SVD with singular matrix

How does SVD work if the $A^TA$ matrix is singular? Lets say that the matrix looks like $$\begin{matrix}X & 0 \\0 & 0 \\\end{matrix}$$ Where X is an arbitrary real valued number. Is it still possible to obtain $\Sigma$ ? or will it now be in Jordan form? What about the case of repeated Eignevalues? how will this now impact $\Sigma$ along with $U$ and $V$ Matrix?

• Why do you think there is a problem when $A^\top A$ is singular? If this is the case, then some of the eigenvalues of $A^\top A$ are zero, so $\Sigma$ will have some zero diagonal entries. – angryavian Apr 1 '18 at 18:26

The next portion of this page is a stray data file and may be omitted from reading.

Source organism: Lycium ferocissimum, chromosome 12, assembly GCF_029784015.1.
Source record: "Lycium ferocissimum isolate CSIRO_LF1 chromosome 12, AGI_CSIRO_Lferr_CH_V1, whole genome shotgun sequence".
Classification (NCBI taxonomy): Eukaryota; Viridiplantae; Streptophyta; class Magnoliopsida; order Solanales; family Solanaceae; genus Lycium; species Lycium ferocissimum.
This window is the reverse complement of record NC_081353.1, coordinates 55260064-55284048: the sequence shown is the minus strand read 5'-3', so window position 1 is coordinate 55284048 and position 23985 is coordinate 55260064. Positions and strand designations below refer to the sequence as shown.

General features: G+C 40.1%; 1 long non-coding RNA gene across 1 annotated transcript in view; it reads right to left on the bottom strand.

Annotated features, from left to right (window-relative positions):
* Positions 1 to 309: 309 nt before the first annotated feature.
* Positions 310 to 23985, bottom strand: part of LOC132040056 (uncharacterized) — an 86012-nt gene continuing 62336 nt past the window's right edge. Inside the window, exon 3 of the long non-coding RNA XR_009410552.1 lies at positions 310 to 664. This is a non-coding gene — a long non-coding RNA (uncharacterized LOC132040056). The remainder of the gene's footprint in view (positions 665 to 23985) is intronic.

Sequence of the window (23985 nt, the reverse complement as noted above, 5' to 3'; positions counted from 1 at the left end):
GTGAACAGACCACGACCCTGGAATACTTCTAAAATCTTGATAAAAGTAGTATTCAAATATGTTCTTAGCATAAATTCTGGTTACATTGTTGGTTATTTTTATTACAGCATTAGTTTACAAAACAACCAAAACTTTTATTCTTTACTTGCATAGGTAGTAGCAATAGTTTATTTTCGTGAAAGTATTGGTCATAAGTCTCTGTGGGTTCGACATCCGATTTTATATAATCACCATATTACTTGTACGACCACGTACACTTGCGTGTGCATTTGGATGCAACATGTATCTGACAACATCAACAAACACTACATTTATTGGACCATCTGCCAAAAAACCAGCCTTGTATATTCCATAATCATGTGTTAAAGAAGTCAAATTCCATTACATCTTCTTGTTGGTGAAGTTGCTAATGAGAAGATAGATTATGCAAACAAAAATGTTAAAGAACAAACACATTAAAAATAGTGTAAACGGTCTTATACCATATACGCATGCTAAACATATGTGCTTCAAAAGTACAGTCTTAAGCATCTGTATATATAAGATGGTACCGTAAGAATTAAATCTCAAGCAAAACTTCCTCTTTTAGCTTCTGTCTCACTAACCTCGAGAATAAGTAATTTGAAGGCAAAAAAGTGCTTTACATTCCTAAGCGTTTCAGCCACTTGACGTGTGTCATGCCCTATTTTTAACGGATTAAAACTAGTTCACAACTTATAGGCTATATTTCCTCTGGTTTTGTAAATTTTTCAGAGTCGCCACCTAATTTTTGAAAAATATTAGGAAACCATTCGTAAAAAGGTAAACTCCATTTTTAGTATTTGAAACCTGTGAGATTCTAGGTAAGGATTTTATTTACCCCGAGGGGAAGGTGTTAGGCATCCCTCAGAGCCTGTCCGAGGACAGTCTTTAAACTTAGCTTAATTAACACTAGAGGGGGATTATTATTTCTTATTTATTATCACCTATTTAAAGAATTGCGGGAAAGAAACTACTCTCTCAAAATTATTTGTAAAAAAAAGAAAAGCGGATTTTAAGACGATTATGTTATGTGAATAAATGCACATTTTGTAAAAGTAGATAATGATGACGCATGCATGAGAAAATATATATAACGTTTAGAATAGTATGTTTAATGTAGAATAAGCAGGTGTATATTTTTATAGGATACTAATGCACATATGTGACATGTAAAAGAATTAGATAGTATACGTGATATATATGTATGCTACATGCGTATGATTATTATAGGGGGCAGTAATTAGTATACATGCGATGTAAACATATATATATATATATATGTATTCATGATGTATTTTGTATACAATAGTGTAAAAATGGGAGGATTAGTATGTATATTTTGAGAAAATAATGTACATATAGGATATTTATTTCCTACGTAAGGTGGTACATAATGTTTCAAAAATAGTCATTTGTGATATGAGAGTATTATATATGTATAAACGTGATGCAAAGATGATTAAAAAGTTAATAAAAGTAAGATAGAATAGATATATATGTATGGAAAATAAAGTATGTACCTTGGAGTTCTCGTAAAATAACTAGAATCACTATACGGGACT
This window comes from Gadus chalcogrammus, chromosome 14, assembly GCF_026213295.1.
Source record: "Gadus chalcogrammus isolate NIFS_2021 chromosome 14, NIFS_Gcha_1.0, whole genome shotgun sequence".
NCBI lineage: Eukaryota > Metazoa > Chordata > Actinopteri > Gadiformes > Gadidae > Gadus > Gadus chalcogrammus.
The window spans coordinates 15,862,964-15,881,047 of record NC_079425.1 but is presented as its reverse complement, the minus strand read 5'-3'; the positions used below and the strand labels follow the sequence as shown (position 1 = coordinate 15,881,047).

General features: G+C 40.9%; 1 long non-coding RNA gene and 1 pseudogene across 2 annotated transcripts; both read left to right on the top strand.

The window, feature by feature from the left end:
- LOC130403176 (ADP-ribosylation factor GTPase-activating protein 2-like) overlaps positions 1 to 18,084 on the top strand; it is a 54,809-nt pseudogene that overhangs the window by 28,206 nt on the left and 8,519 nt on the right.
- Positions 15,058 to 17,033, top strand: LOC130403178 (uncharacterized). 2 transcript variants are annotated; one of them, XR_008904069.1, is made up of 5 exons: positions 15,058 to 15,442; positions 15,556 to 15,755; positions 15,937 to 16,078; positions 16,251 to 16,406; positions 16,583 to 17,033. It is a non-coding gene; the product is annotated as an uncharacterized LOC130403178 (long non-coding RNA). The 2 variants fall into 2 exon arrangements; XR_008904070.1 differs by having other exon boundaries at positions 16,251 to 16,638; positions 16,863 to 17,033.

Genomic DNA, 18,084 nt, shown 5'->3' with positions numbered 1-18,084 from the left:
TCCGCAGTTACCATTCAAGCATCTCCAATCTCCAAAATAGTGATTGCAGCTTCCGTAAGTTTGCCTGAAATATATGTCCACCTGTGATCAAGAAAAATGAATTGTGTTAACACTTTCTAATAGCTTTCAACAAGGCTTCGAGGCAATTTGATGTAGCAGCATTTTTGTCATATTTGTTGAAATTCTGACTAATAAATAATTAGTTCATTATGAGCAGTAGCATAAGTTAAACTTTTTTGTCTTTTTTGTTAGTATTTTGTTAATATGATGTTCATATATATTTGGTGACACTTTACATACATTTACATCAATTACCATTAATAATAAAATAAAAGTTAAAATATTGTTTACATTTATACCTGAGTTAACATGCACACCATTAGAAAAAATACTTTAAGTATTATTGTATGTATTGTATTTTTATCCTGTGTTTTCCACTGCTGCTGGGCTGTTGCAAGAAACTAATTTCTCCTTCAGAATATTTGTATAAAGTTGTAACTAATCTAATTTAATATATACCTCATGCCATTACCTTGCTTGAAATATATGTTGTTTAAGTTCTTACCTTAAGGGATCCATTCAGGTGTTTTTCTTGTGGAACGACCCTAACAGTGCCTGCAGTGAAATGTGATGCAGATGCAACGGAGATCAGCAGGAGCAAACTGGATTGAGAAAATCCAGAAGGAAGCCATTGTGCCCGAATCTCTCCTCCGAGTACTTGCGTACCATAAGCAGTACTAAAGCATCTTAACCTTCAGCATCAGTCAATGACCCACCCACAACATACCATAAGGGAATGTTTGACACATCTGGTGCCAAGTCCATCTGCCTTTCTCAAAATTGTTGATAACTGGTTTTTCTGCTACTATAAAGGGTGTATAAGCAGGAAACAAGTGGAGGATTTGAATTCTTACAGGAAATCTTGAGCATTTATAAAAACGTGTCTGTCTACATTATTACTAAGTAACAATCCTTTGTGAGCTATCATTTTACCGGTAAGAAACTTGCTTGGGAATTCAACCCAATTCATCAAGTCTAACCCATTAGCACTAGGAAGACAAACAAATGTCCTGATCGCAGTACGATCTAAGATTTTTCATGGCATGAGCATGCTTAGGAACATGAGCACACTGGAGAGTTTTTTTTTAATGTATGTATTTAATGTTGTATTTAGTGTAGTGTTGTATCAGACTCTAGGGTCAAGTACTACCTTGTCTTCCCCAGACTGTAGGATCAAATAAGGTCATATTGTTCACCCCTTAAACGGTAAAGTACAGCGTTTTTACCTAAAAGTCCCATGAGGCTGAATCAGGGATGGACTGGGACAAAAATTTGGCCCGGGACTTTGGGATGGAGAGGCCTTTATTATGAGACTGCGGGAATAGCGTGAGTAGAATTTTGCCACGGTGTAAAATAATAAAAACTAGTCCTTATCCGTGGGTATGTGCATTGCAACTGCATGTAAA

• $A^\top A$ is always symmetric. Thus, it is always diagonalizable. No need to bring Jordan forms to the discussion. – Rodrigo de Azevedo Jul 15 '18 at 18:52
• The Singular Value Decomposition is possible for any matrix. – Yves Daoust Jul 15 '18 at 18:57

Singular value decomposition works the same whether A$^{\mathrm T}$A is singular or not or whether it has multiple eigenvalues or not. In all cases, $\Sigma$ will be diagonal (not necessarily of the form of the corresponding matrix in the Jordan decomposition).